Ukraine: Boris Johnson warns Putin of tragic miscalculation By Victoria Lindrea
6 hours ago
Related Topics Ukraine conflict Image source, Andrew Parsons/No10 Downing Street Boris Johnson has expressed deep concern about Russia’s hostile activity on the Ukrainian border, in a call with Russian President Vladimir Putin.
The PM told Mr Putin any further incursion by troops on the border would be “a tragic miscalculation” by Russia.
The Kremlin said the two leaders had “a detailed exchange” in which Mr Putin reiterated Nato’s “unwillingness” to address Russia’s concerns.
Russia fiercely opposes Ukraine joining the US-led Nato military alliance.
Moscow denies planning to invade neighbouring Ukraine but has deployed an estimated 100,000 troops near Ukraine’s borders.
During Wednesday’s phone call, Mr Johnson warned against any Russian invasion into Ukraine and emphasised to Mr Putin the need to respect Ukraine’s territorial integrity.
It comes as US President Joe Biden announced his intention to send extra troops to Europe this week.
Is Russia preparing to invade Ukraine? US trying to draw Russia into war, Putin says Under-pressure Johnson takes to world stage Both leaders agreed “that aggravation was in no-one’s interest”, a Downing Street spokesperson said.
The pair cited issues such as climate change, the situation in Afghanistan and the Iran nuclear deal where Russia and the UK benefitted from open channels of communication.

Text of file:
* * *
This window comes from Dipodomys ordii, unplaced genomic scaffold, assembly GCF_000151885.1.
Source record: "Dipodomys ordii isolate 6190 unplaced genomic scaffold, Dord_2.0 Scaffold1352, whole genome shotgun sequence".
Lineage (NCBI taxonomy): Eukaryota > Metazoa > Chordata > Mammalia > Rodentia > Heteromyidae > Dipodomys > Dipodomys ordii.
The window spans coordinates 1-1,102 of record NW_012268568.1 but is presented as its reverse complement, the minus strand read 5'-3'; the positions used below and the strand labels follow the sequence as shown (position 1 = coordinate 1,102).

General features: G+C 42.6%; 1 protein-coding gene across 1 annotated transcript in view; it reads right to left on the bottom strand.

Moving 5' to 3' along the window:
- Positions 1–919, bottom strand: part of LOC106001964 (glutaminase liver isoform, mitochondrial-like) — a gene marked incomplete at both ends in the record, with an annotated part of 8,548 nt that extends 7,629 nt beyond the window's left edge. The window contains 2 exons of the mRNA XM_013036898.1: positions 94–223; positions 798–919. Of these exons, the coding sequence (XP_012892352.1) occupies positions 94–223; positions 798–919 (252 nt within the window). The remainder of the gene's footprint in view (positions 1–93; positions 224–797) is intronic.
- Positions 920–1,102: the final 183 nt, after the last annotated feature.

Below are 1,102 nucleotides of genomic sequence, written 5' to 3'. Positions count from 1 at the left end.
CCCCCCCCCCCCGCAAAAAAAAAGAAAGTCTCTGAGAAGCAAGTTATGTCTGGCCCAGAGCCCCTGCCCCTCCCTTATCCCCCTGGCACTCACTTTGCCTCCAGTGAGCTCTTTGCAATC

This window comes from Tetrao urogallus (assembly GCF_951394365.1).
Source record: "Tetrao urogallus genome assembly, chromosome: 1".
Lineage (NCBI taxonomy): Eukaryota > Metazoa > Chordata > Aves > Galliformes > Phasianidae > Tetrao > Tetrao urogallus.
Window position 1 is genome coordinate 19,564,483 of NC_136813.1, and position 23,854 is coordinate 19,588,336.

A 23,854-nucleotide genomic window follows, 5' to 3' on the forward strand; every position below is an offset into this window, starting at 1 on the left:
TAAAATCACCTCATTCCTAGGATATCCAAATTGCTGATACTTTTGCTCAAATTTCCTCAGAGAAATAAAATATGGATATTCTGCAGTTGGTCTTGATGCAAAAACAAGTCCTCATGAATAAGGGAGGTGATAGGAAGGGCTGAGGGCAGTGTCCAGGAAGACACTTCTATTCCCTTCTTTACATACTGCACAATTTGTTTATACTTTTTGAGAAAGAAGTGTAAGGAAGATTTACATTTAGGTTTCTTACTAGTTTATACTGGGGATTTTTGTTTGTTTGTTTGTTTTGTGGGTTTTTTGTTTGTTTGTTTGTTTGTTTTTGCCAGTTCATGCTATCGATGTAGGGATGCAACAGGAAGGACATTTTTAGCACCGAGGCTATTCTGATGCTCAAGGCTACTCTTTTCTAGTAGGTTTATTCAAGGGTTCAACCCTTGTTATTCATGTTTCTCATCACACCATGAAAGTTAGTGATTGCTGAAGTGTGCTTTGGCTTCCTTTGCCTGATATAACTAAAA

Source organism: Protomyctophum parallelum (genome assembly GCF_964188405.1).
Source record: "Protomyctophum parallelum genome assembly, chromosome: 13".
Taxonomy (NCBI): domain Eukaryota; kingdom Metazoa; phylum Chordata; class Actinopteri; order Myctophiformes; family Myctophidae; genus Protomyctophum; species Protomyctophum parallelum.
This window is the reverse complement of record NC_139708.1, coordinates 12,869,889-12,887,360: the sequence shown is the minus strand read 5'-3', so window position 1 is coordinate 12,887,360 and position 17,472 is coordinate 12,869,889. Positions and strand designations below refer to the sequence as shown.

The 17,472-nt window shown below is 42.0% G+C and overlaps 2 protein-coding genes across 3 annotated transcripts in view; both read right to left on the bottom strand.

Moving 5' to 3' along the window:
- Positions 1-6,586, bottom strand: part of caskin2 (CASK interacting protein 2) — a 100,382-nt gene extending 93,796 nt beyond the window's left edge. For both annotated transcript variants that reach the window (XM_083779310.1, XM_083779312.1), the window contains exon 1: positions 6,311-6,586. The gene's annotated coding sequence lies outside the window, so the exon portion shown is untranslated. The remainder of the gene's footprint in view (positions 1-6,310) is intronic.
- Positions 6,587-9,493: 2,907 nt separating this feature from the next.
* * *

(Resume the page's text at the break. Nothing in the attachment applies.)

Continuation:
They agreed to apply this “spirit of dialogue” to the current situation in Ukraine “in order to find a peaceful resolution”.
The current tensions on the Ukrainian border come eight years after Russia annexed Ukraine’s southern Crimea peninsula and backed a bloody rebellion in the eastern Donbas region.
Moscow accuses Nato countries of “pumping” Ukraine with weapons and the US of stoking tensions to contain Russia’s development.
Russia’s core demand is for the West to guarantee Ukraine will not join Nato, a defensive alliance of 30 countries.
During the phone call, Mr Johnson highlighted Nato’s open-door policy – which states Nato membership is open to any European state – and its status as a defensive alliance.
But Mr Putin says the alliance is refusing to address Russia’s legitimate security concerns about Nato military activity encroaching into eastern Europe.
Some 2,000 US troops will be sent from Fort Bragg, North Carolina, to Poland and Germany, and a further 1,000 already in Germany will go to Romania.
The US troops being deployed will not fight in Ukraine but are intended to ensure the defence of US allies.
Russian Deputy Foreign Minister Alexander Grushko described the US deployment as a “destructive” step that heightened tension and reduced the scope for a political solution.
Mr Putin has accused the US of trying to draw his country into a war in Ukraine and using any subsequent confrontation as a pretext to impose more sanctions on Russia.
The UK has also threatened sanctions against Russia in the face of any invasion.Foreign Secretary Liz Truss has said legislation was being prepared to target a wider range of individuals and businesses associated with Mr Putin.
On Monday, the UK government announced it was giving Ukraine £88m to promote stable governance and energy independence from Russia.
Mr Johnson, who visited Kyiv on Tuesday , has been accused of using the situation on the Ukraine border to divert attention from troubles at home, after weeks of negative headlines about parties in Downing Street and discussions about his leadership.
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